The Secretary of State for Scotland and the shadow Scottish Secretary left this morning Ito travel together to Dunblane. They will return tomorrow and a Statement will be made in another place. In the normal way, at that time an opportunity will be given to your Lordships to have the Statement repeated. I hope we shall then be in a position to answer in full and factually any questions which your Lordships may have.
§ Lord Jenkins of Hillhead
My Lords, I associate myself and my noble friends with the exceptional tribute which the noble Lord, Lord Richard, paid to Lady Faithfull. She was an exceptional servant of this House and of the public good. Her death has a particular poignancy for me, as I am sure it does in differing ways for many Members of your Lordships' House, because as I was coming into the House yesterday afternoon I saw her in a chair in the yard being moved into an ambulance. I shall never forget the smile of patient serenity on her face. That was perhaps an appropriate last memory of her. We associate ourselves very strongly with the remarks of the noble Lord, Lord Richard, as we do with the remarks made by the noble Viscount the Leader of the House about the terrible incident in Scotland.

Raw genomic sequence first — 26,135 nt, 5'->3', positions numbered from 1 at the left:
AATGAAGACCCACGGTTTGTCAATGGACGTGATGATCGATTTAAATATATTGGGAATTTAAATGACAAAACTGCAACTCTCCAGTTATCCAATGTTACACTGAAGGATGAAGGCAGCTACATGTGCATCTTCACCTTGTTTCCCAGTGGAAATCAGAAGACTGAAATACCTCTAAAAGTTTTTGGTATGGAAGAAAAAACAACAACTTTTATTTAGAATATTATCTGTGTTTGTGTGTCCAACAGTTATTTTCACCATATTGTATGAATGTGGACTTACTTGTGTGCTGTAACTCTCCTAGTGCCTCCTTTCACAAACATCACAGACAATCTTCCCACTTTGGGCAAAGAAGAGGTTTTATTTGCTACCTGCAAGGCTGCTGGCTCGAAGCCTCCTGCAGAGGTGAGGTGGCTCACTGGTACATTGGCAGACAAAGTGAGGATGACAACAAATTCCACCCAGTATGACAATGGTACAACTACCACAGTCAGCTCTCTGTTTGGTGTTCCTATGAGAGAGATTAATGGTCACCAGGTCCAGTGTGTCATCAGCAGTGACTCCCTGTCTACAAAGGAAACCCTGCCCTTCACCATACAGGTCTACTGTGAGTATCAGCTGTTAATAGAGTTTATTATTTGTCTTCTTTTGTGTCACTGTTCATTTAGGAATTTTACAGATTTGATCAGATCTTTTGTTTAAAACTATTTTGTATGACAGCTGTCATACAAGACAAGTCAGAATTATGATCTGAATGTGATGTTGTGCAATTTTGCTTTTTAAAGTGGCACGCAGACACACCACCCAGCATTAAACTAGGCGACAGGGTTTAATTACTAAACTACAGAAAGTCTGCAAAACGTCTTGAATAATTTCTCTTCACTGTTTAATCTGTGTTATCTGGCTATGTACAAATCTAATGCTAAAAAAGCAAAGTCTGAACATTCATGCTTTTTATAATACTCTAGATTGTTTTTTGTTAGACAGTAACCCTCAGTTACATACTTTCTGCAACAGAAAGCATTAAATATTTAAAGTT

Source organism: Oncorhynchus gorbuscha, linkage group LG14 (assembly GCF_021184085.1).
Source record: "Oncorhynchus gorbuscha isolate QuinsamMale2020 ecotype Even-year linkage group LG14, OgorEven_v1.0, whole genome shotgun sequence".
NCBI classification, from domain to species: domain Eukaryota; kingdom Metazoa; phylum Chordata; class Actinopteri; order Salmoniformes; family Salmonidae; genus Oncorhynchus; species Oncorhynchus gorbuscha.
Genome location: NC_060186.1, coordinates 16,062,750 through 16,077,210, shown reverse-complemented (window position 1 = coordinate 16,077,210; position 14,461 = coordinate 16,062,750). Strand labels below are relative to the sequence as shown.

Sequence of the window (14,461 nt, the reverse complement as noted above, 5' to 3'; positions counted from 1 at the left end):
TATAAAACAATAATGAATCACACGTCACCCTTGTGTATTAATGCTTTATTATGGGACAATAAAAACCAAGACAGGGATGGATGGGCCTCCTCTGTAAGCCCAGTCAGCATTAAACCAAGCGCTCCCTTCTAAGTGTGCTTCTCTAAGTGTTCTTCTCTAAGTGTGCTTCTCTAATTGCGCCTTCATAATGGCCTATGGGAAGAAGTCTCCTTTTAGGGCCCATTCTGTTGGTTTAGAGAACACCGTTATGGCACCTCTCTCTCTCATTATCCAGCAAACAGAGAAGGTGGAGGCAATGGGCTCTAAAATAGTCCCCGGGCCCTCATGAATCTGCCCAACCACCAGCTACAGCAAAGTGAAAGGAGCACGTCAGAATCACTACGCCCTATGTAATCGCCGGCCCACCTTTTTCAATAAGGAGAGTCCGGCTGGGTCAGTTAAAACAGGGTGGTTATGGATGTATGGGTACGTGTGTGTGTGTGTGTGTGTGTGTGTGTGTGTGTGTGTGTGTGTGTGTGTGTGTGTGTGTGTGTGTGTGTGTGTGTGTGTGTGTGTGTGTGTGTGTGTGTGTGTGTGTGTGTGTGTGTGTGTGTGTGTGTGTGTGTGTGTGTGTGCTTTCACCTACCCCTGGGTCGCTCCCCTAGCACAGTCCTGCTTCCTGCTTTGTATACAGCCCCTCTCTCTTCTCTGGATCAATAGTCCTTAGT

§ Baroness Hylton-Foster
My Lords, on behalf of the Convener, who I believe does not know that this sad event has occurred, and the Cross Bench Peers, I join with all that has been said about Lady Faithfull. I know that she will be particularly missed by those who served on the all-party children committee where she did such wonderful work. She is one of those rare people whom everybody loved and nobody knew how to disagree with because she was generally always right. On behalf of the Cross-Bench Peers, we send our condolences to her family.
§ Lord Elton